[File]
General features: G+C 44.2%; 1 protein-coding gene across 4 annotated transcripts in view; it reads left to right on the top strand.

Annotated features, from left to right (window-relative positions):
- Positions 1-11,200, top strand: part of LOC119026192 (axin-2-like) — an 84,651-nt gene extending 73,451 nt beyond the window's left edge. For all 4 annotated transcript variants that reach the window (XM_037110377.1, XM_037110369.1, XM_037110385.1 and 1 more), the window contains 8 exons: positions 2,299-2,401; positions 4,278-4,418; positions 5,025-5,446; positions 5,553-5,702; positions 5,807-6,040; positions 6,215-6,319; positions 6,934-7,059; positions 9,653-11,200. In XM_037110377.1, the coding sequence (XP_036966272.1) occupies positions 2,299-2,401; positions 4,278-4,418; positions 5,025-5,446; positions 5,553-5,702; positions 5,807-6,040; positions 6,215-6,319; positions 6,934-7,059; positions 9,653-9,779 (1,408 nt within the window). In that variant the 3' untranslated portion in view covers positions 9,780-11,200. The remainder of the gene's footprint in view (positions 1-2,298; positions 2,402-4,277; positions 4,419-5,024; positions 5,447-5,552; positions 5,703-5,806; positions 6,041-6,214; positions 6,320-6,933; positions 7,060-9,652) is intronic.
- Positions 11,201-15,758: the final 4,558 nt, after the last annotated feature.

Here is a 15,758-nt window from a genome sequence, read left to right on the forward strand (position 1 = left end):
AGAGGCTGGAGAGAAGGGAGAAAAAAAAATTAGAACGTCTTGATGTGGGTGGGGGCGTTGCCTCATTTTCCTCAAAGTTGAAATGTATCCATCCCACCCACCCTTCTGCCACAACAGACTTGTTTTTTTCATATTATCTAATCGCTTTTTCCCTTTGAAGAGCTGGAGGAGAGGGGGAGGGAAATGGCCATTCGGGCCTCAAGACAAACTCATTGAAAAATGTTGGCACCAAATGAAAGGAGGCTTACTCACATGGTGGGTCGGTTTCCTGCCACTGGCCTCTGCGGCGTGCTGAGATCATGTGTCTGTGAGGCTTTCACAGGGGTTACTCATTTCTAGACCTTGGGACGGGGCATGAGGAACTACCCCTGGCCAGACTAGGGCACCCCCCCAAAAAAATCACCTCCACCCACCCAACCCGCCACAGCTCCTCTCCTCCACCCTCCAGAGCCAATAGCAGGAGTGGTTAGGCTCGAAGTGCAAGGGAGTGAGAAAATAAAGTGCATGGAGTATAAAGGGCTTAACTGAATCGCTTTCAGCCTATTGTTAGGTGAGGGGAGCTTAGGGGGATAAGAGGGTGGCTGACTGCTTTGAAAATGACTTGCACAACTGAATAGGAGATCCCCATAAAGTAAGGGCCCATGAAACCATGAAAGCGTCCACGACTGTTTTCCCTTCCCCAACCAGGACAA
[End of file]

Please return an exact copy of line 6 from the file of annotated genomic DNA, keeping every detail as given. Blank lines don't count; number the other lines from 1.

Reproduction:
AGAGGCTGGAGAGAAGGGAGAAAAAAAAATTAGAACGTCTTGATGTGGGTGGGGGCGTTGCCTCATTTTCCTCAAAGTTGAAATGTATCCATCCCACCCACCCTTCTGCCACAACAGACTTGTTTTTTTCATATTATCTAATCGCTTTTTCCCTTTGAAGAGCTGGAGGAGAGGGGGAGGGAAATGGCCATTCGGGCCTCAAGACAAACTCATTGAAAAATGTTGGCACCAAATGAAAGGAGGCTTACTCACATGGTGGGTCGGTTTCCTGCCACTGGCCTCTGCGGCGTGCTGAGATCATGTGTCTGTGAGGCTTTCACAGGGGTTACTCATTTCTAGACCTTGGGACGGGGCATGAGGAACTACCCCTGGCCAGACTAGGGCACCCCCCCAAAAAAATCACCTCCACCCACCCAACCCGCCACAGCTCCTCTCCTCCACCCTCCAGAGCCAATAGCAGGAGTGGTTAGGCTCGAAGTGCAAGGGAGTGAGAAAATAAAGTGCATGGAGTATAAAGGGCTTAACTGAATCGCTTTCAGCCTATTGTTAGGTGAGGGGAGCTTAGGGGGATAAGAGGGTGGCTGACTGCTTTGAAAATGACTTGCACAACTGAATAGGAGATCCCCATAAAGTAAGGGCCCATGAAACCATGAAAGCGTCCACGACTGTTTTCCCTTCCCCAACCAGGACAA